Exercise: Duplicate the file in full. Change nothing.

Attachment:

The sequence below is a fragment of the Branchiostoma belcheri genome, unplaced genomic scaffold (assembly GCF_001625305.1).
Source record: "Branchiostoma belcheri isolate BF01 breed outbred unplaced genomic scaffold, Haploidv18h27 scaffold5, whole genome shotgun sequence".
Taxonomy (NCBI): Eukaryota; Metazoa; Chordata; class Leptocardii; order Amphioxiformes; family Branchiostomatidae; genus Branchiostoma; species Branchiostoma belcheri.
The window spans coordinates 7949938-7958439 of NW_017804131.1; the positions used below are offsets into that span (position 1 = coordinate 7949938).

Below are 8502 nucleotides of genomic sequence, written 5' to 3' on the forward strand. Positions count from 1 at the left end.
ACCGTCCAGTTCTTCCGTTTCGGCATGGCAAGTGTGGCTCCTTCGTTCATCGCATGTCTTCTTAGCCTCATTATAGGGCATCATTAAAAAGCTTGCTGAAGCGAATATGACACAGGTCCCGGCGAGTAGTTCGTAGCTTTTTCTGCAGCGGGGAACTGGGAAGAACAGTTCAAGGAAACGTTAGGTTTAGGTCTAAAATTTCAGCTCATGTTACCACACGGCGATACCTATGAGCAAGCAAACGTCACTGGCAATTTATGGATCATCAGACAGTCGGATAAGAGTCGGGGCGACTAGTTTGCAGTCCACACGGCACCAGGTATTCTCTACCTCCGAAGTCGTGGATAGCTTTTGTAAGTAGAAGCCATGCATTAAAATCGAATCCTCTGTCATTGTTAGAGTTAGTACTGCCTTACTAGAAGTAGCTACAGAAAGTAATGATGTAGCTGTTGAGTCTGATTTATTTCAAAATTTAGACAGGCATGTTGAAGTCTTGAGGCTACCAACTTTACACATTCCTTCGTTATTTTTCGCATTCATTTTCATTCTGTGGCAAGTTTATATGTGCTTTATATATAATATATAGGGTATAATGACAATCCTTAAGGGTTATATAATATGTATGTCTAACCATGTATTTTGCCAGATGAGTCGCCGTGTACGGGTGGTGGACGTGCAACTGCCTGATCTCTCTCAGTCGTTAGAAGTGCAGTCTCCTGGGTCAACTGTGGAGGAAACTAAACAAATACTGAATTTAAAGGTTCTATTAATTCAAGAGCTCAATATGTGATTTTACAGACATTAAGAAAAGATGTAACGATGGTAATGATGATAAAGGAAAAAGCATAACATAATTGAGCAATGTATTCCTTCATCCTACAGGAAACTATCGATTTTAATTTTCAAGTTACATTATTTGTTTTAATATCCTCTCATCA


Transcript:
The sequence below is a fragment of the Branchiostoma belcheri genome, unplaced genomic scaffold (assembly GCF_001625305.1).
Source record: "Branchiostoma belcheri isolate BF01 breed outbred unplaced genomic scaffold, Haploidv18h27 scaffold5, whole genome shotgun sequence".
Taxonomy (NCBI): Eukaryota; Metazoa; Chordata; class Leptocardii; order Amphioxiformes; family Branchiostomatidae; genus Branchiostoma; species Branchiostoma belcheri.
The window spans coordinates 7949938-7958439 of NW_017804131.1; the positions used below are offsets into that span (position 1 = coordinate 7949938).

Below are 8502 nucleotides of genomic sequence, written 5' to 3' on the forward strand. Positions count from 1 at the left end.
ACCGTCCAGTTCTTCCGTTTCGGCATGGCAAGTGTGGCTCCTTCGTTCATCGCATGTCTTCTTAGCCTCATTATAGGGCATCATTAAAAAGCTTGCTGAAGCGAATATGACACAGGTCCCGGCGAGTAGTTCGTAGCTTTTTCTGCAGCGGGGAACTGGGAAGAACAGTTCAAGGAAACGTTAGGTTTAGGTCTAAAATTTCAGCTCATGTTACCACACGGCGATACCTATGAGCAAGCAAACGTCACTGGCAATTTATGGATCATCAGACAGTCGGATAAGAGTCGGGGCGACTAGTTTGCAGTCCACACGGCACCAGGTATTCTCTACCTCCGAAGTCGTGGATAGCTTTTGTAAGTAGAAGCCATGCATTAAAATCGAATCCTCTGTCATTGTTAGAGTTAGTACTGCCTTACTAGAAGTAGCTACAGAAAGTAATGATGTAGCTGTTGAGTCTGATTTATTTCAAAATTTAGACAGGCATGTTGAAGTCTTGAGGCTACCAACTTTACACATTCCTTCGTTATTTTTCGCATTCATTTTCATTCTGTGGCAAGTTTATATGTGCTTTATATATAATATATAGGGTATAATGACAATCCTTAAGGGTTATATAATATGTATGTCTAACCATGTATTTTGCCAGATGAGTCGCCGTGTACGGGTGGTGGACGTGCAACTGCCTGATCTCTCTCAGTCGTTAGAAGTGCAGTCTCCTGGGTCAACTGTGGAGGAAACTAAACAAATACTGAATTTAAAGGTTCTATTAATTCAAGAGCTCAATATGTGATTTTACAGACATTAAGAAAAGATGTAACGATGGTAATGATGATAAAGGAAAAAGCATAACATAATTGAGCAATGTATTCCTTCATCCTACAGGAAACTATCGATTTTAATTTTCAAGTTACATTATTTGTTTTAATATCCTCTCATCA